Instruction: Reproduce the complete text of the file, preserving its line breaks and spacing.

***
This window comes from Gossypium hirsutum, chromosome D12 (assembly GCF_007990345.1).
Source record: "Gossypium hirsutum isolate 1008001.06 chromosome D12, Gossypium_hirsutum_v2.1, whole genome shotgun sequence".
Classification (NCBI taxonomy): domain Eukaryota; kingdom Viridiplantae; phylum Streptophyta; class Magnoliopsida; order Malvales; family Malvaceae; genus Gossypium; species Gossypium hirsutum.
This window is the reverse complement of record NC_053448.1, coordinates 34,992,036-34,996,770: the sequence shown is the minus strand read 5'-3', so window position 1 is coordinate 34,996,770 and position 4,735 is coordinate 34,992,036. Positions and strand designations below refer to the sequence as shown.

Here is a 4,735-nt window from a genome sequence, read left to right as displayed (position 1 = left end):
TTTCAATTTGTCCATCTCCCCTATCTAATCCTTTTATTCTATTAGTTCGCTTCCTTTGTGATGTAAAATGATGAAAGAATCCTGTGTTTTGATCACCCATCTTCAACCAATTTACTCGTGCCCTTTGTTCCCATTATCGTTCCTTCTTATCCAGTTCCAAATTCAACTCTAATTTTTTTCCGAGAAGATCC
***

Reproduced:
This window comes from Gossypium hirsutum, chromosome D12 (assembly GCF_007990345.1).
Source record: "Gossypium hirsutum isolate 1008001.06 chromosome D12, Gossypium_hirsutum_v2.1, whole genome shotgun sequence".
Classification (NCBI taxonomy): domain Eukaryota; kingdom Viridiplantae; phylum Streptophyta; class Magnoliopsida; order Malvales; family Malvaceae; genus Gossypium; species Gossypium hirsutum.
This window is the reverse complement of record NC_053448.1, coordinates 34,992,036-34,996,770: the sequence shown is the minus strand read 5'-3', so window position 1 is coordinate 34,996,770 and position 4,735 is coordinate 34,992,036. Positions and strand designations below refer to the sequence as shown.

Here is a 4,735-nt window from a genome sequence, read left to right as displayed (position 1 = left end):
TTTCAATTTGTCCATCTCCCCTATCTAATCCTTTTATTCTATTAGTTCGCTTCCTTTGTGATGTAAAATGATGAAAGAATCCTGTGTTTTGATCACCCATCTTCAACCAATTTACTCGTGCCCTTTGTTCCCATTATCGTTCCTTCTTATCCAGTTCCAAATTCAACTCTAATTTTTTTCCGAGAAGATCC